Letter by Tsuda Regarding Article, “Low Plasma Arginine:Asymmetric Dimethyl Arginine Ratios Predict Mortality After Intracranial Aneurysm Rupture”
To the Editor:
We read with great interest the article by Staalsø et al1 pertaining to the relationship between asymmetrical dimethylarginine (ADMA), an endogenous inhibitor of nitric oxide (NO) synthase, and survival in patients with aneurysmal subarachnoid hemorrhage. The results of their study demonstrated that a low arginine:ADMA ratio in the first week after subarachnoid hemorrhage predicted mortality rate in the first 30 days. The arginine:ADMA ratio was negatively correlated with the serum NO-metabolite levels. In addition, the arginine:ADMA ratio was higher in good grade patients, but did not change significantly overtime. The authors proposed that plasma arginine:ADMA ratio might be associated with the pathophysiology in the subacute phase after subarachnoid hemorrhage, affecting the mortality rate possibly through modulation of cerebral blood flow.
Evidence indicates that NO may actively participate in neuroprotection in cerebral ischemia. In a study presented previously, we investigated the relationship between NO and membrane fluidity (a reciprocal value of membrane microviscosity) of red blood cells by means of an electron spin resonance method.2,3 Reduced membrane fluidity of red blood cells might cause a disturbance in the blood rheological behavior and microcirculation, which could contribute, at least in part, to the pathophysiology of circulatory disorders. We demonstrated that an NO donor increased membrane fluidity of red blood cells and improved the rigidity of cell membranes in hypertensive and normotensive subjects.2 In the separate series of the study, we reported that reduced membrane fluidity of red blood cells was associated with decreased NO-metabolites and increased ADMA levels in plasma.3 The findings might support the hypothesis that NO would be a defense against vascular complications in circulatory disorders, which would be in accordance with the present result of Staalsø et al.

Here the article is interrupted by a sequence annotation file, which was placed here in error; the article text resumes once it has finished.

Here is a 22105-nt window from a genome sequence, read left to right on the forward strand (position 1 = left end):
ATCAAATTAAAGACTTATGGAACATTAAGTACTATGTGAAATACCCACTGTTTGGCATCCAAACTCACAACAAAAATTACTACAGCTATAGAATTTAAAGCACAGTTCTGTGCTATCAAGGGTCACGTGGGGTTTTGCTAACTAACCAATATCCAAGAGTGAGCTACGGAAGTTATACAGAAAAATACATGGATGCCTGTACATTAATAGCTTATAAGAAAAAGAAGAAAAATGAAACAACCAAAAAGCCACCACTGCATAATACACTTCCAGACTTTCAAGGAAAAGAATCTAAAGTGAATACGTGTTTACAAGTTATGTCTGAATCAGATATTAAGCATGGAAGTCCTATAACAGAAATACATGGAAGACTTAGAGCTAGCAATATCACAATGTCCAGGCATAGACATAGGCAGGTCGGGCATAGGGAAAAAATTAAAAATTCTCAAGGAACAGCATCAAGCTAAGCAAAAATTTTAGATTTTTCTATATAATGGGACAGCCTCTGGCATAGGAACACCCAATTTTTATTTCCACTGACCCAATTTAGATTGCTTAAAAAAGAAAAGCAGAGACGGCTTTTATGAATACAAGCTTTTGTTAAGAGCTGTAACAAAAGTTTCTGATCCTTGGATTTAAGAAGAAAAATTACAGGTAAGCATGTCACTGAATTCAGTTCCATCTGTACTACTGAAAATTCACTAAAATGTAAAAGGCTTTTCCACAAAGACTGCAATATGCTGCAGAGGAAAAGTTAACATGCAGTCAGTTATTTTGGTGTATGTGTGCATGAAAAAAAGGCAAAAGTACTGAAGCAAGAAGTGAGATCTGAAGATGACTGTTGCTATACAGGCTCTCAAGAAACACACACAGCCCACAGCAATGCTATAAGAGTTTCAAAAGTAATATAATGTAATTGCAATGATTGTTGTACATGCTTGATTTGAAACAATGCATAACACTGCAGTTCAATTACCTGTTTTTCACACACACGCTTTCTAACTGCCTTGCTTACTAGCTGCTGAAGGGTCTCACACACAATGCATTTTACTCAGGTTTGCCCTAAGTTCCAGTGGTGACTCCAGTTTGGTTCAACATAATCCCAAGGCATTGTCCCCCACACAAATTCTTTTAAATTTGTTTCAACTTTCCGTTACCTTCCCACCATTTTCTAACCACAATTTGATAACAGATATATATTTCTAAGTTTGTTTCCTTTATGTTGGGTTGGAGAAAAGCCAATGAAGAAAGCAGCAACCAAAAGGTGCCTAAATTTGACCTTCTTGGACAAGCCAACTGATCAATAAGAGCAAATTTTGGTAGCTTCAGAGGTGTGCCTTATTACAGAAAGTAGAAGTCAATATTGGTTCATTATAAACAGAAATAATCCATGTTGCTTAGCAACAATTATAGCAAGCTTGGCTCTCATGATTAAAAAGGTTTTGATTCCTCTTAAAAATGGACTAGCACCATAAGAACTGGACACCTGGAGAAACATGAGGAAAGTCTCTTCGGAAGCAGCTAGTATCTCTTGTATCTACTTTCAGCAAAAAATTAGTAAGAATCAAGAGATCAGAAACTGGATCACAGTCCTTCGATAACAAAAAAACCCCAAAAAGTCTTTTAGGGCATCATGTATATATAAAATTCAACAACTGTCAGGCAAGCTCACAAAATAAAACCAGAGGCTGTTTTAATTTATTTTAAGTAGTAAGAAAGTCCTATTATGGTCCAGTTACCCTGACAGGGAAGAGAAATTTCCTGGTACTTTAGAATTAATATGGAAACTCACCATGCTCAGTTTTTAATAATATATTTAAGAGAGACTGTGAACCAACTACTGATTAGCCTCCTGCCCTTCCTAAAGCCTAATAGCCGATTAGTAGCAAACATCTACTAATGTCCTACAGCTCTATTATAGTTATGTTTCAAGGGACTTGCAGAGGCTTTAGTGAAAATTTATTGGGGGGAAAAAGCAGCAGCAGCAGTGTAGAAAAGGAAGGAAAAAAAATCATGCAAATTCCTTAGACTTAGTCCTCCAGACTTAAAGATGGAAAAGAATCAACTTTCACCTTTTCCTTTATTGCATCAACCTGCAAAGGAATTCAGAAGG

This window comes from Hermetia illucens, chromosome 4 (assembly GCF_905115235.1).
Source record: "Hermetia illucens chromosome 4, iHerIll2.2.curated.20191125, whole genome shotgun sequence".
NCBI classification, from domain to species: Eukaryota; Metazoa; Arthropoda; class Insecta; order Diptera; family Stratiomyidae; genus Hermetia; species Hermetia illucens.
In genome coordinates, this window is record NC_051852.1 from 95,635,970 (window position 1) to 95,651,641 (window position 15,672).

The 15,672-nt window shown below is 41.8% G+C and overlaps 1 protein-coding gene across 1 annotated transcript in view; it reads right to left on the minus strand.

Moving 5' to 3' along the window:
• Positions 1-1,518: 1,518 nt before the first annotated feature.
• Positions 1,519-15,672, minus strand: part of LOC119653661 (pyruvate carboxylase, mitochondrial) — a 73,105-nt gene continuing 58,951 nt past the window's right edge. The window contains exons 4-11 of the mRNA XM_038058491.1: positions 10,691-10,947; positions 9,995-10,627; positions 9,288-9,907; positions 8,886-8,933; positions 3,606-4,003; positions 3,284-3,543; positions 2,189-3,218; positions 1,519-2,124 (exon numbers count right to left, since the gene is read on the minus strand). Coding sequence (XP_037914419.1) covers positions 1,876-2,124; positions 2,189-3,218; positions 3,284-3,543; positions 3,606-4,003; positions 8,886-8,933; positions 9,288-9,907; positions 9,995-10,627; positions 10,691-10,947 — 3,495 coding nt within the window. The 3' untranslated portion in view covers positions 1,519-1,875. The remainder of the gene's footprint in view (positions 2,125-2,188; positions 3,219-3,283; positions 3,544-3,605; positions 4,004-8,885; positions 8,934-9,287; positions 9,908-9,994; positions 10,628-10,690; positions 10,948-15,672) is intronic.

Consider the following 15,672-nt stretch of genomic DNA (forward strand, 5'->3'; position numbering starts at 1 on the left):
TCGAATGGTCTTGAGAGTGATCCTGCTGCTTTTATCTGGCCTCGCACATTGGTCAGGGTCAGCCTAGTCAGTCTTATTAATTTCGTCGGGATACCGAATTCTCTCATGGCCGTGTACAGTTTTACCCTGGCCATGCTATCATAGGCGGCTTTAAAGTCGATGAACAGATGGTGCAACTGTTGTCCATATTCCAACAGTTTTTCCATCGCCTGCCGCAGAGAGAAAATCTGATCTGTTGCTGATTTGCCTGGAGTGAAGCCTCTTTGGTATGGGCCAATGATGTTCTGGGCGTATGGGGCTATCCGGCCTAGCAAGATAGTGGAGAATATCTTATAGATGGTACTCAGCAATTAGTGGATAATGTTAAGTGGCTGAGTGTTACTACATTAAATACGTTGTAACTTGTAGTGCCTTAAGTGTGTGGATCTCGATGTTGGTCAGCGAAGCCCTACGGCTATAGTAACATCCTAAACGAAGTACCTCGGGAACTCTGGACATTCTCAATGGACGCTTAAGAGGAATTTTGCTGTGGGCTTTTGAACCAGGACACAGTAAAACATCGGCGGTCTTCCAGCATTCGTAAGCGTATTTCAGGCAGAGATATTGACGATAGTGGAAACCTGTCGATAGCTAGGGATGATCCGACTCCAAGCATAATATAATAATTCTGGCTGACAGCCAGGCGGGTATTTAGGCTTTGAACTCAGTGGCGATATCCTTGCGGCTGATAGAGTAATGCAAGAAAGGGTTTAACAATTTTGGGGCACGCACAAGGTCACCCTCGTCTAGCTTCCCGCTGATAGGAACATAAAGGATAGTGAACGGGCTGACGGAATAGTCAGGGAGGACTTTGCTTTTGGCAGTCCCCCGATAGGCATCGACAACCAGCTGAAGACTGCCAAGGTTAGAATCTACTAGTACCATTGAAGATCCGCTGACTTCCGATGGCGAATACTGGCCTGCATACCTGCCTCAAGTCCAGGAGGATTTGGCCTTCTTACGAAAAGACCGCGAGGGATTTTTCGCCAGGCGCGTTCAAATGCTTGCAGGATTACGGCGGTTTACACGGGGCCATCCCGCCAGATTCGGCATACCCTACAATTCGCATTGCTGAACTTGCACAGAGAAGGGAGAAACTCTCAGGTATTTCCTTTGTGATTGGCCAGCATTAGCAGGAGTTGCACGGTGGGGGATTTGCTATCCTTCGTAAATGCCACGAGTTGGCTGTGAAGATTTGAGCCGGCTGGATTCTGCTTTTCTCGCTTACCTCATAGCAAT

Recently, it has been shown that not only ADMA, but also its analogue symmetrical dimethylarginine (SDMA) might have a pivotal role in the progression of stroke. It was reported that higher SDMA levels in the cerebrospinal fluid were correlated with a poor outcome at 3 months after stroke onset.4 Worthmann et al5 demonstrated that an increase of both plasma ADMA and SDMA levels within the first 72 hours after the onset of ischemic stroke may predict a poor outcome. In this context, it is strongly suggested that both ADMA and SDMA could be the biomarkers referring to endothelial dysfunction and disturbed cerebrovascular circulation. Therefore, we would like to know whether SDMA alone, or in combination with ADMA and arginine, might have a predictive value for the outcome of subarachnoid hemorrhage in the study of Staalsø et al. It would be important to assess more precisely the relationships between endogenous NO synthase inhibitors and circulatory dysfunction in the brain, and their role in determining the outcome of cerebrovascular disorders.
Kazushi Tsuda, MD
Cardiovascular and Metabolic Research Center
Kansai University of Health Sciences
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- © 2013 American Heart Association, Inc.
- Staalsø JM,
- Bergström A,
- Edsen T,
- Weikop P,
- Romner B,
- Olsen NV
- Tsuda K,
- Nishio I